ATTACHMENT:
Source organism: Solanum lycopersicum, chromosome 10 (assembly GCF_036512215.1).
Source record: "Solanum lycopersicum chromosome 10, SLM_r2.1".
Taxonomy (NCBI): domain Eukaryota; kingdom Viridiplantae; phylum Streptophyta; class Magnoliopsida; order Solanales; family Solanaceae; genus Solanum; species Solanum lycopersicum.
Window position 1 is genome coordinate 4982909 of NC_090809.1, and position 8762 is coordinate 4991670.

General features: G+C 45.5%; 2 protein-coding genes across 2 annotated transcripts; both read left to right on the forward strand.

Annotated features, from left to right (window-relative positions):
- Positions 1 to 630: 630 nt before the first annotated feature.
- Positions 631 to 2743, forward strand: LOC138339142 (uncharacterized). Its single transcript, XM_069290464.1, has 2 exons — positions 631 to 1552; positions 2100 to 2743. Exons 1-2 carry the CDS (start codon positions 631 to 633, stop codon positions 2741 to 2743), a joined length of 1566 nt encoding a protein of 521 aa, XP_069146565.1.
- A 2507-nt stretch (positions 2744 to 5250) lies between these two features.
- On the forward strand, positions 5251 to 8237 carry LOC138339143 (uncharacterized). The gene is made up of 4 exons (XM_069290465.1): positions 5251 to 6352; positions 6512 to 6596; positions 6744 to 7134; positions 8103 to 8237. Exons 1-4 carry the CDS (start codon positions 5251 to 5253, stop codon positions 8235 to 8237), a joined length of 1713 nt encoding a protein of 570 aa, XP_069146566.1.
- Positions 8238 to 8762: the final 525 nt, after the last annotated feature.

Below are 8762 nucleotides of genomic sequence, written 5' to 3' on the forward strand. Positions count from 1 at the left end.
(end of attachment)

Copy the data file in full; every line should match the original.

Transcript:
Source organism: Solanum lycopersicum, chromosome 10 (assembly GCF_036512215.1).
Source record: "Solanum lycopersicum chromosome 10, SLM_r2.1".
Taxonomy (NCBI): domain Eukaryota; kingdom Viridiplantae; phylum Streptophyta; class Magnoliopsida; order Solanales; family Solanaceae; genus Solanum; species Solanum lycopersicum.
Window position 1 is genome coordinate 4982909 of NC_090809.1, and position 8762 is coordinate 4991670.

General features: G+C 45.5%; 2 protein-coding genes across 2 annotated transcripts; both read left to right on the forward strand.

Annotated features, from left to right (window-relative positions):
- Positions 1 to 630: 630 nt before the first annotated feature.
- Positions 631 to 2743, forward strand: LOC138339142 (uncharacterized). Its single transcript, XM_069290464.1, has 2 exons — positions 631 to 1552; positions 2100 to 2743. Exons 1-2 carry the CDS (start codon positions 631 to 633, stop codon positions 2741 to 2743), a joined length of 1566 nt encoding a protein of 521 aa, XP_069146565.1.
- A 2507-nt stretch (positions 2744 to 5250) lies between these two features.
- On the forward strand, positions 5251 to 8237 carry LOC138339143 (uncharacterized). The gene is made up of 4 exons (XM_069290465.1): positions 5251 to 6352; positions 6512 to 6596; positions 6744 to 7134; positions 8103 to 8237. Exons 1-4 carry the CDS (start codon positions 5251 to 5253, stop codon positions 8235 to 8237), a joined length of 1713 nt encoding a protein of 570 aa, XP_069146566.1.
- Positions 8238 to 8762: the final 525 nt, after the last annotated feature.

Below are 8762 nucleotides of genomic sequence, written 5' to 3' on the forward strand. Positions count from 1 at the left end.